Cleric says Iran in crisis, police fight protesters
TEHRAN – july 18 – In apparent defiance of Iran’s supreme leader, a powerful cleric declared the Islamic Republic in crisis after a disputed election, and tens of thousands of protesters used Friday prayers to stage the biggest show of dissent for weeks.
Clashes erupted in central Tehran between police and followers of opposition leader Mirhossein Mousavi, who still contests official results that showed hardline President Mahmoud Ahmedinejad had been re-elected by a wide margin.
“Police fired teargas and beat supporters of Mousavi in Keshavarz Boulevard,” a witness said, adding that protesters were carrying hundreds of green banners — Mousavi’s campaign colour — and chanting “Ahmadinejad, resign, resign”.
State television showed footage of police firing tear gas to disperse protesters, chanting “Death to dictator” and “Mousavi we support you”.
Some demonstrators shouted “Death to Russia” in protest at Moscow’s declared recognition of Ahmadinejad’s election win.
Protest cries of Allahu Akbar (God is Greatest) were heard from Tehran rooftops again overnight and they were longer-lived than on previous evenings in the capital.
Former President Akbar Hashemi Rafsanjani, a moderate who backed Mousavi’s election campaign, said many Iranians had doubts about the official result of the June 12 vote.
“I hope with this sermon we can pass through this period of hardships that can be called a crisis,” said the influential cleric, leading prayers for the first time since the poll.
Live state radio broadcasts of Friday prayers at Tehran University, with a dual religious and political sermon delivered by a top cleric, have been a staple of revolutionary Iran.
Rafsanjani did not go as far as Mousavi and reformist candidate Mehdi Karoubi in denouncing the conduct of the vote, but his remarks still posed a clear challenge to Supreme Leader Ayatollah Ali Khamenei, who has upheld the election result and accused foreign powers of fomenting the unrest.
Karoubi was physically beaten at the prayers, the state news agency IRNA quoted Tehran’s governor Morteza Tamaddon as saying, blaming the beating on “the elements behind this suspicious event”.
Some hardline clerics support Ahmadinejad, but other senior Shi’ite prelates, including Grand Ayatollahs Yusof Saanei and Hossein Ali Montazeri, have criticised the authorities.
In the streets outside Tehran University, police used teargas and batons to disperse Mousavi supporters who had flocked to the prayers. At least 15 people were arrested, a witness said.
Mousavi, prime minister in the 1980s, attended the ceremony in his first official public appearance since the presidential vote, which he says was rigged. The authorities deny any fraud.
Rafsanjani, who heads the Assembly of Experts — a powerful body that can in theory dismiss the supreme leader — attacked the way authorities had handled the poll and its aftermath.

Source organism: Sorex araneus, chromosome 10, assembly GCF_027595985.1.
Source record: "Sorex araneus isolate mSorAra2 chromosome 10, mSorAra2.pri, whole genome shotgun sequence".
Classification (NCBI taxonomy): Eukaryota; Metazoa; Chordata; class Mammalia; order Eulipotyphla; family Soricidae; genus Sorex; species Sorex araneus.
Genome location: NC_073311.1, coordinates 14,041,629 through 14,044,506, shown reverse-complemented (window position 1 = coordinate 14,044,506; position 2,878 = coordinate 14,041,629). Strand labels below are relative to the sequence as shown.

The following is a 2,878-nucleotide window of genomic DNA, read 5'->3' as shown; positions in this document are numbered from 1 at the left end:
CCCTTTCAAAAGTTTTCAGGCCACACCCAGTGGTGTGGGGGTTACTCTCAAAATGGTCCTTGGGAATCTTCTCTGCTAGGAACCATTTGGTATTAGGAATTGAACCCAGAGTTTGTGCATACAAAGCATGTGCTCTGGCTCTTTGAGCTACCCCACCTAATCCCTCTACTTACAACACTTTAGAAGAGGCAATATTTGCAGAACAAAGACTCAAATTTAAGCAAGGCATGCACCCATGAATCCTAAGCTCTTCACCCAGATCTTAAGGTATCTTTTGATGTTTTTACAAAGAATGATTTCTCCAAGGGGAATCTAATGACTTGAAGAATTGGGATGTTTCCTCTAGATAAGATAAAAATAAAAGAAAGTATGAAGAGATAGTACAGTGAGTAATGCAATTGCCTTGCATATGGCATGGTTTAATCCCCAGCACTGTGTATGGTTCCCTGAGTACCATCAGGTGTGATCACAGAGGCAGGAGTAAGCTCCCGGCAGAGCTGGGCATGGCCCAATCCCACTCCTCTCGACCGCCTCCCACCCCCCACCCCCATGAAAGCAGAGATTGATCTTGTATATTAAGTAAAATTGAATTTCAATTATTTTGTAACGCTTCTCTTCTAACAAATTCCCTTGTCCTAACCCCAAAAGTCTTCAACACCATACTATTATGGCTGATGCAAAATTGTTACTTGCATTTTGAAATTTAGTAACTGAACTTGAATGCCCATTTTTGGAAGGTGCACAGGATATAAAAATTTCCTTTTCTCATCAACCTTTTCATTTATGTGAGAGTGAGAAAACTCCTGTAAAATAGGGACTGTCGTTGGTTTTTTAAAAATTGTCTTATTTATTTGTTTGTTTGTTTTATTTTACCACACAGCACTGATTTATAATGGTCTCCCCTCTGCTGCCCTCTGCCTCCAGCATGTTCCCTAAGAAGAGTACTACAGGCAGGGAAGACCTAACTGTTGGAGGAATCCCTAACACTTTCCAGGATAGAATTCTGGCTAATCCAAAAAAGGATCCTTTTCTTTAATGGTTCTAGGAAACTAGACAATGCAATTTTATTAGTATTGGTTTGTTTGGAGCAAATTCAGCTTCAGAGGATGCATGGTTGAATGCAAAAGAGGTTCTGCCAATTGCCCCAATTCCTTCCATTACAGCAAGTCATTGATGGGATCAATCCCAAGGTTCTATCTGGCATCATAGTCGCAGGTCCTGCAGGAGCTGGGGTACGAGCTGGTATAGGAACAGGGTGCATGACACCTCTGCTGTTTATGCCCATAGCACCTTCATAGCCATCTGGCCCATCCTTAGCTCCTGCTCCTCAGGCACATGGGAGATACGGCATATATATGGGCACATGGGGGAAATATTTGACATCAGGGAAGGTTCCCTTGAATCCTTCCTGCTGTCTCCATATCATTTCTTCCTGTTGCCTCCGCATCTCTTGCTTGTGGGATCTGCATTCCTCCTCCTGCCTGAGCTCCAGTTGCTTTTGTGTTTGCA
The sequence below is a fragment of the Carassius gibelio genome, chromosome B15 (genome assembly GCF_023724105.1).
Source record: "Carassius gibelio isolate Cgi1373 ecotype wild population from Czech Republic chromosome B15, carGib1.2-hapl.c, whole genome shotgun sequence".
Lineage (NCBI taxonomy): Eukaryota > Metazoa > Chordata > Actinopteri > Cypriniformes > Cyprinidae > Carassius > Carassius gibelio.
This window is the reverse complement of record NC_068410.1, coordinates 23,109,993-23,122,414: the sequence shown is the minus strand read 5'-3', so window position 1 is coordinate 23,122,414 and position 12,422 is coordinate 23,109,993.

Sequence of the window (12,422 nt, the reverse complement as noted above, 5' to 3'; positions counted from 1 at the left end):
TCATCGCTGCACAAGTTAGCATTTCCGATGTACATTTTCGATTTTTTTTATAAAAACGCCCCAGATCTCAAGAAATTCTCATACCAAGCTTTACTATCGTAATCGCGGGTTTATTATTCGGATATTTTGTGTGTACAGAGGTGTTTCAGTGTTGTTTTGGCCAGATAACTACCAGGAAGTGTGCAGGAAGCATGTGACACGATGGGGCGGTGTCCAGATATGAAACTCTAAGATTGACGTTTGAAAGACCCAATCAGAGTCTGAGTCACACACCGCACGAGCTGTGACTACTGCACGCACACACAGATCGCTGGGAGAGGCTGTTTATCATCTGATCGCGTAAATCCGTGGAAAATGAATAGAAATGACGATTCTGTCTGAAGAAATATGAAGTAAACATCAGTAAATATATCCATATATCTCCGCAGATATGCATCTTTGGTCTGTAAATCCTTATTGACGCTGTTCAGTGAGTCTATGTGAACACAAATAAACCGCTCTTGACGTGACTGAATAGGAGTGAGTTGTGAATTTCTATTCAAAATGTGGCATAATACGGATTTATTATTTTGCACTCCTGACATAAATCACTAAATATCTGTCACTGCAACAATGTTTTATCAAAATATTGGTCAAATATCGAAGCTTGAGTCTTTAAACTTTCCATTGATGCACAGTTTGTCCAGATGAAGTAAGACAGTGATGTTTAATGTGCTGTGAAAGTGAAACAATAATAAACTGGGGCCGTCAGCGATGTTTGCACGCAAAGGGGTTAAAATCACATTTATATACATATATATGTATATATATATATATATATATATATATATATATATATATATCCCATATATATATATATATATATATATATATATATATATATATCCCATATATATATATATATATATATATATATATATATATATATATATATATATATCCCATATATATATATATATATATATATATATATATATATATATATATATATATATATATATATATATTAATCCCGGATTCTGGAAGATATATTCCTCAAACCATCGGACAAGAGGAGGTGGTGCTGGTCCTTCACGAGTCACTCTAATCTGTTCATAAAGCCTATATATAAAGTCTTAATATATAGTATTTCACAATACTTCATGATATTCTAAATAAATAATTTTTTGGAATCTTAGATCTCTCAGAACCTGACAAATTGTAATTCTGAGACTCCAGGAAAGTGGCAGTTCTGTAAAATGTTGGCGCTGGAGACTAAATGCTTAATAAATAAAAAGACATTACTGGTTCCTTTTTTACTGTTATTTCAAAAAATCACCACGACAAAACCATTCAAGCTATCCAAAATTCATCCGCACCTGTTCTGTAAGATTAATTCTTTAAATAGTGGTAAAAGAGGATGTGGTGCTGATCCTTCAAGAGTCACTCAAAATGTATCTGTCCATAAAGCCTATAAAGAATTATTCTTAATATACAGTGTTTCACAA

“When people are not in the scene and their votes are not there, that government is not Islamic,” he said, referring to opposition charges of vote-rigging. “Today is a bitter day.”
Rafsanjani said it was vital to restore voters’ faith in the system. “That trust cannot be brought back in a day or a night … We have all been harmed,” he added, calling for unity.
He criticised the Guardian Council, a clerical body which vets candidates and considers election complaints, for failing to do its job even though it was given five extra days to make its assessment. The council has denied any irregularities.
Using harsh language against the use of security forces to quell protests, Rafsanjani, who was a close aide to Iran’s late revolutionary founder Ayatollah Ruhollah Khomeini, said:
“We knew what Imam Khomeini wanted. He didn’t want the use of terror or arms, even in fights (for the revolution).”
The election stirred the most striking display of internal unrest in Iran, the world’s fifth biggest oil exporter, since the 1979 revolution and exposed deep rifts in its ruling elite.
“If the Islamic and Republican sides of the revolution are not preserved, it means we have forgotten the principles of the revolution,” said Rafsanjani, who was enraged during the election campaign when Ahmadinejad accused him of corruption.
At least 20 people died in post-election violence. Mousavi and the authorities blame each other for the bloodshed. Riot police and religious Basij militia eventually suppressed the street demonstrations, but Mousavi has remained defiant.
Rafsanjani also demanded the immediate release of people detained in the unrest and called for press curbs to be relaxed. Some of his own relatives, including his daughter Faezeh, were arrested briefly for joining pro-Mousavi rallies.
“It is not necessary for us to have a number of people in prisons … we should allow them to return to their families,” he said, in an emotional tone. “It is not necessary to pressure media. We should allow them to work freely within the law.”
Rafsanjani’s robust stance appeared to set him on collision course with Khamenei, who has overtly backed Ahmadinejad in a departure from the supreme leader’s accepted role as a lofty clerical arbiter above the political fray.
The election has further strained ties between Iran and the West, already at odds over Tehran’s nuclear programme. Western powers criticised the crackdown. Iran accused them of meddling.
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